A canine companion may also help protect children against diseases related to stress and a sedentary lifestyle. A study in the American Journal of Public Health, for example, found that children who had dogs devoted more time to vigorous physical activity and took more steps every day than children without pets. Outdoor play was also more common among kids with dogs, according to an article in Preventive Medicine. “Dogs get children outside in nature and  interacting with the natural world, which is not something kids always experience these days,” agreed Woo. “Also, research shows exposure to dogs helps build up kids’ immune systems.”

In an Australian study from Melbourne’s Deakin University, researchers found children 5 to 12 who had a dog were healthier than those who didn’t. Compared to kids without a pooch, young children who played with their dog were less likely to be overweight or obese. 

And if your teen is spending a lot more time on social media or video games than exercise, a family dog may be just what the doctor ordered. A study from the University of Virginia at Charlottesville found that teens with dogs got more exercise than their peers without pooches.

“As dog lovers, we know our dogs and their need for a daily ‘walkathon’ make us more active,” said Woo. “Interestingly, studies show that people improve their overall fitness more with a four-footed companion than they do walking with other people.”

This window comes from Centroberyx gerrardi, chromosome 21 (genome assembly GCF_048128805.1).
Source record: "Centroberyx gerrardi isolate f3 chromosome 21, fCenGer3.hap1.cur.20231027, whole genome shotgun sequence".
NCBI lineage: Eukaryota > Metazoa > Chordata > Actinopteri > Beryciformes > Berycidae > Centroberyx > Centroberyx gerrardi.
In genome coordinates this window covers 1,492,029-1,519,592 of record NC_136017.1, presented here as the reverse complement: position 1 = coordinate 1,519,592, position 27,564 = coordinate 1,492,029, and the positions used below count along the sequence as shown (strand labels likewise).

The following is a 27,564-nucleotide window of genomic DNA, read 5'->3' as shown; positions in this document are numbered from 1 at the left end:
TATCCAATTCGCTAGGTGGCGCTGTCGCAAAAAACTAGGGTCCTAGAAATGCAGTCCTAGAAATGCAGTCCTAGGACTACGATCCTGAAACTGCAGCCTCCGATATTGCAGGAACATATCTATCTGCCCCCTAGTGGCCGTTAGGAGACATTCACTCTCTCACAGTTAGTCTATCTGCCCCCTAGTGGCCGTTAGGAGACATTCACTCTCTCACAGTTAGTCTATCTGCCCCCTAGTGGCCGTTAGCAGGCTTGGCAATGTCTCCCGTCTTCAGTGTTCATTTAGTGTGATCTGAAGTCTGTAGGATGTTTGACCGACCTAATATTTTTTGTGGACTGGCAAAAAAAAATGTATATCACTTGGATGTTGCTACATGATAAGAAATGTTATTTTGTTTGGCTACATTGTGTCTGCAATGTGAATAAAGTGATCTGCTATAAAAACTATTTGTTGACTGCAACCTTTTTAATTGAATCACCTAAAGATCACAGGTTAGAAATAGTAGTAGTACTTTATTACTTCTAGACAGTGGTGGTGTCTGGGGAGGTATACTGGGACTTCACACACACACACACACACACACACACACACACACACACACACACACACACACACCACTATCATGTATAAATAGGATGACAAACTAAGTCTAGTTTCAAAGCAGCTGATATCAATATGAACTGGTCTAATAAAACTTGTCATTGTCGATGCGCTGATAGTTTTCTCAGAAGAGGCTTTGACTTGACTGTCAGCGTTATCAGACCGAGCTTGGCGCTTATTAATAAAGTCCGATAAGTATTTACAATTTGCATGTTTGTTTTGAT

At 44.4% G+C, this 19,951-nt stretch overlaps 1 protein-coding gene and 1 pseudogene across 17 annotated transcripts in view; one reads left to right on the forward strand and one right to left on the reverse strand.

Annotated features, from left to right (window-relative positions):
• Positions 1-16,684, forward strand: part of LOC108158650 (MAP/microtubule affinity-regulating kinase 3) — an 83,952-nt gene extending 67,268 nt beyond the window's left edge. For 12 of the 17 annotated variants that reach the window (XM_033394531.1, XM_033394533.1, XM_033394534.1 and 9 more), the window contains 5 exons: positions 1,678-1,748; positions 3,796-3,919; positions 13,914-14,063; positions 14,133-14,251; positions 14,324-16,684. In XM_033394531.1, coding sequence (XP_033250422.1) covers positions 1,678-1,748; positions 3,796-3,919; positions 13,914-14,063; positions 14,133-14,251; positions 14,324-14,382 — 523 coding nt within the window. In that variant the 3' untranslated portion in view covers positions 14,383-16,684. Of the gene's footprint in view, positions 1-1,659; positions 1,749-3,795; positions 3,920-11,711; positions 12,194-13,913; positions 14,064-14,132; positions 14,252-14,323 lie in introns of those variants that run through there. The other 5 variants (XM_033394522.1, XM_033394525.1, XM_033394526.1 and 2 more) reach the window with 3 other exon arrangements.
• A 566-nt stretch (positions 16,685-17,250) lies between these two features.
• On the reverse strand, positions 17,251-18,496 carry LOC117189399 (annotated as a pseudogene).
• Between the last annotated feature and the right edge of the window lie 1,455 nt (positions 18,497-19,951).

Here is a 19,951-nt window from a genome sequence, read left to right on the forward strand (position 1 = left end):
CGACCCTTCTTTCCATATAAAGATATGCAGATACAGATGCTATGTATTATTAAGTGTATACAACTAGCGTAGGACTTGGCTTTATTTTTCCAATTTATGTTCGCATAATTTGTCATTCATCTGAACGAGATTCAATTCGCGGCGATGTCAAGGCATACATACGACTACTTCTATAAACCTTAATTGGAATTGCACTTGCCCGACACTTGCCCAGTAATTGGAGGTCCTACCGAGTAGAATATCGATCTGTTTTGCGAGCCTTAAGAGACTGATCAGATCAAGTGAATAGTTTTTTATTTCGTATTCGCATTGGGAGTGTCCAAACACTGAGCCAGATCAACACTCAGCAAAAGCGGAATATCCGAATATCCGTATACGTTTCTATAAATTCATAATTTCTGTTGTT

However, some studies have found dogs have little or no effect on kids’ weight and exercise levels, so as a parent, you may want to start a tradition of daily family walks (dogs included). 

And remember, babies, toddlers, and young children should never be left alone with a dog, even a small one, and non-aggressive breeds are a safer choice for you and your neighbors. The wrong pet could end up becoming the exact opposite of a stress reliever. Before bringing home an animal, choose carefully and consider how much attention, space, and time you can give to a new companion. 

If you choose well, you’ll have a friend for life — and you and the kids don’t need a clean bill of health to see the value in that.

Chris Woolston, M.S., who describes himself as a “recovering biologist,” writes for Nature, the Los Angeles Times, Knowable and many other publications. A portion of this article is adapted from an essay he wrote for LimeHealth and is used with permission. Diana Hembree, M.S., is a content strategist for the Center for Care Innovations and a founding editor of MindSite News.


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University of Missouri-Columbia College of Veterinary Medicine. Daily dog walks work off weight for owners, MU researchers find.

Type of work:

News Based on facts, either observed and verified directly by the reporter, or reported and verified from knowledgeable sources.

Diana Hembree, MS, is MindSite News co-founding editor. She is a health and science journalist who served as a senior editor at Time Inc. Health and its physician’s magazine, Hippocrates, for four years,...

Chris Woolston, M.S., who describes himself as a “recovering biologist,” writes for Nature, the Los Angeles Times, The Atlantic, The Washington Post, Knowable, Afar, Quartz, and many other publications....